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Population growth, climate hazards for capital outlined

People make their way through floodwaters in Menchey district’s Boeung Tompun commune on Tuesday after heavy morning rains hit the capital.
People make their way through floodwaters in Menchey district’s Boeung Tompun commune on Tuesday after heavy morning rains hit the capital. Hong Menea

Population growth, climate hazards for capital outlined

Phnom Penh’s infrastructure must be urgently improved if the city is to prepare for the coming population boom and the worst impacts of climate change, speakers said yesterday at a conference on urban development organised by the Czech non-profit People in Need.

As climate change affects the ability of rural populations to make a living, the capital’s population will continue to grow steadily, People in Need’s disaster management and risk reduction program manager Tep Sokha told the audience.

An increase in rainfall, meanwhile, is making agricultural work less viable, and big development projects, such as large hydropower dams, will continue to displace people from their land.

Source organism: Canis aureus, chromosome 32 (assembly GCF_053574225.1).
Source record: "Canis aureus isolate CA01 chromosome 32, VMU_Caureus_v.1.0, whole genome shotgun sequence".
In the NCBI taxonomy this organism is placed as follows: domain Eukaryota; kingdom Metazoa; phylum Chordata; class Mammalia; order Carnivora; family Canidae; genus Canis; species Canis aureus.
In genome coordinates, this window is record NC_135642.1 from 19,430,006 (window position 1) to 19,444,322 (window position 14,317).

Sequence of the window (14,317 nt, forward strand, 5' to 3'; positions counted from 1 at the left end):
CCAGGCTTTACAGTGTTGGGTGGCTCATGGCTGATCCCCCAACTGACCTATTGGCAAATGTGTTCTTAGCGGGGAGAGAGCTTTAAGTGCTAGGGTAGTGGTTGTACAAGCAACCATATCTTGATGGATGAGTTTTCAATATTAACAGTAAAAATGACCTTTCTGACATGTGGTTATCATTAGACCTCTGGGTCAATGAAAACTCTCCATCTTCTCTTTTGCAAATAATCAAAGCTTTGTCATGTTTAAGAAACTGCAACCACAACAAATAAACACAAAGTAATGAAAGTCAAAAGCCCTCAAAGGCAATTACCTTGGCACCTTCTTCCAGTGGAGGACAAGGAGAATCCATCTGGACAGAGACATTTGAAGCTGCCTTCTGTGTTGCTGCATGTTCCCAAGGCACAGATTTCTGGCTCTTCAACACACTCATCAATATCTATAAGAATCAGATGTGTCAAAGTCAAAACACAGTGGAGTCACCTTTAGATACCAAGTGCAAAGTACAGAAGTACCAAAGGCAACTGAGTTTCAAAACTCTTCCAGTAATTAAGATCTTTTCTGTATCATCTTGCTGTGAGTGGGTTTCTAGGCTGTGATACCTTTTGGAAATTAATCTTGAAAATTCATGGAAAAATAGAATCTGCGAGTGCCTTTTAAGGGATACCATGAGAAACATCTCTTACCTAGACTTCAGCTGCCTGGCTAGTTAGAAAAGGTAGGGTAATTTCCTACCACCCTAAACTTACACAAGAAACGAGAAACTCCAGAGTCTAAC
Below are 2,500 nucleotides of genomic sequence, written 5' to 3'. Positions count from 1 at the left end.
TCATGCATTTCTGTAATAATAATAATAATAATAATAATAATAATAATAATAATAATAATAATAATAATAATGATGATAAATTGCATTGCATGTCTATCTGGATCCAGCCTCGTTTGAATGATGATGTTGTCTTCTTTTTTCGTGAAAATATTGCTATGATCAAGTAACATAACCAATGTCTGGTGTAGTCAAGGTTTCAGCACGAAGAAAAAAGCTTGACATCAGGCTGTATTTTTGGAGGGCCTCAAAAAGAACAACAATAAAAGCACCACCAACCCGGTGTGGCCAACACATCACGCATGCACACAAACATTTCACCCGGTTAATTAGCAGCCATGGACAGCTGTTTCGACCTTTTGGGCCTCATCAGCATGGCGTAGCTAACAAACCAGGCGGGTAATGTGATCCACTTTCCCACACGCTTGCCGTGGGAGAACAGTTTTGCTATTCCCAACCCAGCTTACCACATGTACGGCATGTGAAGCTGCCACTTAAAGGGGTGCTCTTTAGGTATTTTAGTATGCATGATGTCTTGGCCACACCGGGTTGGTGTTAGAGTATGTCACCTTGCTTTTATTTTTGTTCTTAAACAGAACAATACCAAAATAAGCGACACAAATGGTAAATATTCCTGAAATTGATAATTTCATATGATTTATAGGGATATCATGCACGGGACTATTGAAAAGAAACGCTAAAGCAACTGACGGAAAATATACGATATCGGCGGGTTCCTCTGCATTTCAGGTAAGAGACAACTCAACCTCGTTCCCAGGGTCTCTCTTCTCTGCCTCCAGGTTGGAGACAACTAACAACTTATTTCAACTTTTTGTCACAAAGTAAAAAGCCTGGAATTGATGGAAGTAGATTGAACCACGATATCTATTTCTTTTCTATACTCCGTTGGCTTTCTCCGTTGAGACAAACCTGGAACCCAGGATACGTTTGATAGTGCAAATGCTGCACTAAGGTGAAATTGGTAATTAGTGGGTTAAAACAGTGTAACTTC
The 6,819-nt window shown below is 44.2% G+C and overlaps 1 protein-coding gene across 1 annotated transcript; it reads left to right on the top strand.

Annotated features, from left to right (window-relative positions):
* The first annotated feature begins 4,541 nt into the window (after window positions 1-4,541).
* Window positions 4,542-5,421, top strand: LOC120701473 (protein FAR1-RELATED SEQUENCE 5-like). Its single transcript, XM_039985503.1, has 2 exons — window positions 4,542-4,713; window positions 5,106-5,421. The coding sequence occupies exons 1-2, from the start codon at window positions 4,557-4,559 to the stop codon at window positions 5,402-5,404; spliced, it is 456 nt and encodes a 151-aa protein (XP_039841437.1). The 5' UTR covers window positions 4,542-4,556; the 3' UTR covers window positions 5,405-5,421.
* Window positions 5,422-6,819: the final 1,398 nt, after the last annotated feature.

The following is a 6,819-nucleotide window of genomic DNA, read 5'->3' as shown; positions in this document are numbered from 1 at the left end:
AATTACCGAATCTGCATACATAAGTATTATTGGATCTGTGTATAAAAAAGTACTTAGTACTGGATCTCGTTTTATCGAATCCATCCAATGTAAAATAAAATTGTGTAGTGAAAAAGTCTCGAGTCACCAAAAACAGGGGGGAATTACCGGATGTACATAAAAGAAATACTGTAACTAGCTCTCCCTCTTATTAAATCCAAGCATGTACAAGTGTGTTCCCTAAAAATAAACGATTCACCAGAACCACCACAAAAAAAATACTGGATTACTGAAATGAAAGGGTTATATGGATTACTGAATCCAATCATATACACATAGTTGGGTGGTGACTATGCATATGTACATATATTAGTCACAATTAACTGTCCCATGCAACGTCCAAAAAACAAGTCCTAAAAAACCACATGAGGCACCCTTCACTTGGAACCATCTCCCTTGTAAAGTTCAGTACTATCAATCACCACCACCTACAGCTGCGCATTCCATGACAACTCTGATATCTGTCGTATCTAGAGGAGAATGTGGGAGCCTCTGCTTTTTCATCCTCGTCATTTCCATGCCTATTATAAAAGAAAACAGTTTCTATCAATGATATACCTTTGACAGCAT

And as the population grows, severe flooding, fires, traffic accidents and waste management problems will become even more pressing issues.

“Tens of thousands of households will be affected by climate change,” Sokha said. “People always say that at the Year of the Snake, we will have a big rain – so, every 10 years. But now we see that 2011 was the biggest rain in 100 years, it’s getting worse and worse all the time.”

Many of Phnom Penh’s communes lack a comprehensive land-use plan to deal with the changes, and about 12 percent of the city still lacks basic latrines.

Also speaking at the conference, Fouad Bendimerad, of the Earthquake Mega Cities Initiative, noted that poor people are particularly at risk of losing everything during a disaster.

“There are no insurance policies for the poor. They aren’t there to cover you if you lose your livelihood,” said Bendimerad, who noted he himself had worked in insurance for 11 years. “The government has to provide a safety net for the poor.”

A 2015 report by People in Need found that “many urban poor settlements in Phnom Penh are located in disaster prone areas such as riverbanks, lakes and garbage disposal sites”.

Speaking to reporters at the conference yesterday, Phnom Penh Deputy Governor Eang Ony said the city is working to solve land management, traffic, sewage and rainwater drainage issues.

City Hall is also working with the Japanese International Cooperation Agency to complete a 2017-2035 master plan for Phnom Penh, he said.

“We are working on things like installing more canals and trying to re-erect the dikes around Phnom Penh,” Ony said in an interview. “We’re going to renovate all of the canals around Phnom Penh.”

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